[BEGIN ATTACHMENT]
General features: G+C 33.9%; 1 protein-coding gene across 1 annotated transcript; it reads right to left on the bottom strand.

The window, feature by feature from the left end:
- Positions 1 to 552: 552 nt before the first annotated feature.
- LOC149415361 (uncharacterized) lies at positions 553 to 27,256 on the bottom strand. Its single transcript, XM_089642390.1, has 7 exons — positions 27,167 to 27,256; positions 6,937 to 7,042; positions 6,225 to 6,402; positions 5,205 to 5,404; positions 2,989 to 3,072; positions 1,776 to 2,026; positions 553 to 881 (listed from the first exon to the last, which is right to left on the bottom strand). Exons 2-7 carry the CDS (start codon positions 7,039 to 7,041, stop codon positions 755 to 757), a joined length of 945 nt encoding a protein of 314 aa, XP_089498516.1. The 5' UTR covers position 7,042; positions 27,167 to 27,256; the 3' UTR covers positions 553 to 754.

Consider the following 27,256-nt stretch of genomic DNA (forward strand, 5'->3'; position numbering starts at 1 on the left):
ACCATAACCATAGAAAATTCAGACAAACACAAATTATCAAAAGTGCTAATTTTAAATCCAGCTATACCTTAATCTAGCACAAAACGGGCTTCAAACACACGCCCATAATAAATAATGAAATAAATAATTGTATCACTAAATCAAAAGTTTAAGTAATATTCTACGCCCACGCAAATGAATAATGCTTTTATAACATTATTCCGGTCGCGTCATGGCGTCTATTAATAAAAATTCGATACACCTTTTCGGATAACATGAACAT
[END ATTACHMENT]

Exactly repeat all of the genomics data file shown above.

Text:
General features: G+C 33.9%; 1 protein-coding gene across 1 annotated transcript; it reads right to left on the bottom strand.

The window, feature by feature from the left end:
- Positions 1 to 552: 552 nt before the first annotated feature.
- LOC149415361 (uncharacterized) lies at positions 553 to 27,256 on the bottom strand. Its single transcript, XM_089642390.1, has 7 exons — positions 27,167 to 27,256; positions 6,937 to 7,042; positions 6,225 to 6,402; positions 5,205 to 5,404; positions 2,989 to 3,072; positions 1,776 to 2,026; positions 553 to 881 (listed from the first exon to the last, which is right to left on the bottom strand). Exons 2-7 carry the CDS (start codon positions 7,039 to 7,041, stop codon positions 755 to 757), a joined length of 945 nt encoding a protein of 314 aa, XP_089498516.1. The 5' UTR covers position 7,042; positions 27,167 to 27,256; the 3' UTR covers positions 553 to 754.

Consider the following 27,256-nt stretch of genomic DNA (forward strand, 5'->3'; position numbering starts at 1 on the left):
ACCATAACCATAGAAAATTCAGACAAACACAAATTATCAAAAGTGCTAATTTTAAATCCAGCTATACCTTAATCTAGCACAAAACGGGCTTCAAACACACGCCCATAATAAATAATGAAATAAATAATTGTATCACTAAATCAAAAGTTTAAGTAATATTCTACGCCCACGCAAATGAATAATGCTTTTATAACATTATTCCGGTCGCGTCATGGCGTCTATTAATAAAAATTCGATACACCTTTTCGGATAACATGAACAT